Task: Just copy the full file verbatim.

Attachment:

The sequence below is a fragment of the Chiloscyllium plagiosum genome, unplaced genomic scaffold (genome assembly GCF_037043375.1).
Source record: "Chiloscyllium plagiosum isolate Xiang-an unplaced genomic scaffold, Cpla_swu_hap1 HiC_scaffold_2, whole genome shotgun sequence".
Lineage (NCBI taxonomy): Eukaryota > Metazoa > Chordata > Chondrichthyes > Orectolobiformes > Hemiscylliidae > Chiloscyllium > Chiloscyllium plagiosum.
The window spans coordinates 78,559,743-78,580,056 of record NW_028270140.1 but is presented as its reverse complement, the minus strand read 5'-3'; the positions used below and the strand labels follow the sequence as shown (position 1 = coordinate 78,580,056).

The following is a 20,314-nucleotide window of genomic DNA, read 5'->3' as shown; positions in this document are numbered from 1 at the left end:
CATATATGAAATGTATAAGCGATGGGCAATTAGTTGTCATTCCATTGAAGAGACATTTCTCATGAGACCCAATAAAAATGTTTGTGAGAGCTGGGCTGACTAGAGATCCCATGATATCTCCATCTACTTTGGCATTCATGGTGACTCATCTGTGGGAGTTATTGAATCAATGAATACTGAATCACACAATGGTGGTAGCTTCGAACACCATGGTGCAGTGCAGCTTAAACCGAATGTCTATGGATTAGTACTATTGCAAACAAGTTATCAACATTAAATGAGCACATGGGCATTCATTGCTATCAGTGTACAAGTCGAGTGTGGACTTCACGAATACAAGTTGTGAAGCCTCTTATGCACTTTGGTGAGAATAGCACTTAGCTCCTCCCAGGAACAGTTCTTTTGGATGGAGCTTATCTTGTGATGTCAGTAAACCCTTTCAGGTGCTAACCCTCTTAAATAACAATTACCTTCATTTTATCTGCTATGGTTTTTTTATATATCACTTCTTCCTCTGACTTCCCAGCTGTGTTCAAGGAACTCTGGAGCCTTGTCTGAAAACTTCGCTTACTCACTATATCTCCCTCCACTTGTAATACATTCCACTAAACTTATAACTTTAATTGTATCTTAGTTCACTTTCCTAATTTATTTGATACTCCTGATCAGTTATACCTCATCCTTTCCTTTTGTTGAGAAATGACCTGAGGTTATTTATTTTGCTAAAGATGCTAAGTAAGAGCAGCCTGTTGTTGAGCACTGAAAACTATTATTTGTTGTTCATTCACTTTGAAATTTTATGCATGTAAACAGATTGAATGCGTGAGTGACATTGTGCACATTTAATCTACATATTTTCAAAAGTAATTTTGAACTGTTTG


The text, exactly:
The sequence below is a fragment of the Chiloscyllium plagiosum genome, unplaced genomic scaffold (genome assembly GCF_037043375.1).
Source record: "Chiloscyllium plagiosum isolate Xiang-an unplaced genomic scaffold, Cpla_swu_hap1 HiC_scaffold_2, whole genome shotgun sequence".
Lineage (NCBI taxonomy): Eukaryota > Metazoa > Chordata > Chondrichthyes > Orectolobiformes > Hemiscylliidae > Chiloscyllium > Chiloscyllium plagiosum.
The window spans coordinates 78,559,743-78,580,056 of record NW_028270140.1 but is presented as its reverse complement, the minus strand read 5'-3'; the positions used below and the strand labels follow the sequence as shown (position 1 = coordinate 78,580,056).

The following is a 20,314-nucleotide window of genomic DNA, read 5'->3' as shown; positions in this document are numbered from 1 at the left end:
CATATATGAAATGTATAAGCGATGGGCAATTAGTTGTCATTCCATTGAAGAGACATTTCTCATGAGACCCAATAAAAATGTTTGTGAGAGCTGGGCTGACTAGAGATCCCATGATATCTCCATCTACTTTGGCATTCATGGTGACTCATCTGTGGGAGTTATTGAATCAATGAATACTGAATCACACAATGGTGGTAGCTTCGAACACCATGGTGCAGTGCAGCTTAAACCGAATGTCTATGGATTAGTACTATTGCAAACAAGTTATCAACATTAAATGAGCACATGGGCATTCATTGCTATCAGTGTACAAGTCGAGTGTGGACTTCACGAATACAAGTTGTGAAGCCTCTTATGCACTTTGGTGAGAATAGCACTTAGCTCCTCCCAGGAACAGTTCTTTTGGATGGAGCTTATCTTGTGATGTCAGTAAACCCTTTCAGGTGCTAACCCTCTTAAATAACAATTACCTTCATTTTATCTGCTATGGTTTTTTTATATATCACTTCTTCCTCTGACTTCCCAGCTGTGTTCAAGGAACTCTGGAGCCTTGTCTGAAAACTTCGCTTACTCACTATATCTCCCTCCACTTGTAATACATTCCACTAAACTTATAACTTTAATTGTATCTTAGTTCACTTTCCTAATTTATTTGATACTCCTGATCAGTTATACCTCATCCTTTCCTTTTGTTGAGAAATGACCTGAGGTTATTTATTTTGCTAAAGATGCTAAGTAAGAGCAGCCTGTTGTTGAGCACTGAAAACTATTATTTGTTGTTCATTCACTTTGAAATTTTATGCATGTAAACAGATTGAATGCGTGAGTGACATTGTGCACATTTAATCTACATATTTTCAAAAGTAATTTTGAACTGTTTG